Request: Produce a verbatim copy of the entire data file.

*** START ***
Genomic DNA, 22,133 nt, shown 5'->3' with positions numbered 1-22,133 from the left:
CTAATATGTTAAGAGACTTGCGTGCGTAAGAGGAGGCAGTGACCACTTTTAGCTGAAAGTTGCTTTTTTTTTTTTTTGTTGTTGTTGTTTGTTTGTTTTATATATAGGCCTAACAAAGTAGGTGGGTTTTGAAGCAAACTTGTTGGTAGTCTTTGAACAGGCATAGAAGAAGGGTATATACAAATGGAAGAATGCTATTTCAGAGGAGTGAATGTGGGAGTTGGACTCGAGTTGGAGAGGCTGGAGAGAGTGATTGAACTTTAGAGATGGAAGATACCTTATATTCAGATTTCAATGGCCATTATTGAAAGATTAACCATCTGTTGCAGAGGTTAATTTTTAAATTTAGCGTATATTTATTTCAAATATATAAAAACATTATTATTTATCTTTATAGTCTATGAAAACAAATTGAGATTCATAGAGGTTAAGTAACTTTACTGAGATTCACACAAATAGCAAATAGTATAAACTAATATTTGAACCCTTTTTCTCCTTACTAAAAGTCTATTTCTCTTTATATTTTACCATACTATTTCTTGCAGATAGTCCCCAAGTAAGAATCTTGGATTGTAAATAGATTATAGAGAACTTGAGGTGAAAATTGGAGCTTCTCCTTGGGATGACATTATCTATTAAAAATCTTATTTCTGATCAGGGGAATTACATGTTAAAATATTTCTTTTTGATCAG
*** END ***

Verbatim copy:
Genomic DNA, 22,133 nt, shown 5'->3' with positions numbered 1-22,133 from the left:
CTAATATGTTAAGAGACTTGCGTGCGTAAGAGGAGGCAGTGACCACTTTTAGCTGAAAGTTGCTTTTTTTTTTTTTTGTTGTTGTTGTTTGTTTGTTTTATATATAGGCCTAACAAAGTAGGTGGGTTTTGAAGCAAACTTGTTGGTAGTCTTTGAACAGGCATAGAAGAAGGGTATATACAAATGGAAGAATGCTATTTCAGAGGAGTGAATGTGGGAGTTGGACTCGAGTTGGAGAGGCTGGAGAGAGTGATTGAACTTTAGAGATGGAAGATACCTTATATTCAGATTTCAATGGCCATTATTGAAAGATTAACCATCTGTTGCAGAGGTTAATTTTTAAATTTAGCGTATATTTATTTCAAATATATAAAAACATTATTATTTATCTTTATAGTCTATGAAAACAAATTGAGATTCATAGAGGTTAAGTAACTTTACTGAGATTCACACAAATAGCAAATAGTATAAACTAATATTTGAACCCTTTTTCTCCTTACTAAAAGTCTATTTCTCTTTATATTTTACCATACTATTTCTTGCAGATAGTCCCCAAGTAAGAATCTTGGATTGTAAATAGATTATAGAGAACTTGAGGTGAAAATTGGAGCTTCTCCTTGGGATGACATTATCTATTAAAAATCTTATTTCTGATCAGGGGAATTACATGTTAAAATATTTCTTTTTGATCAG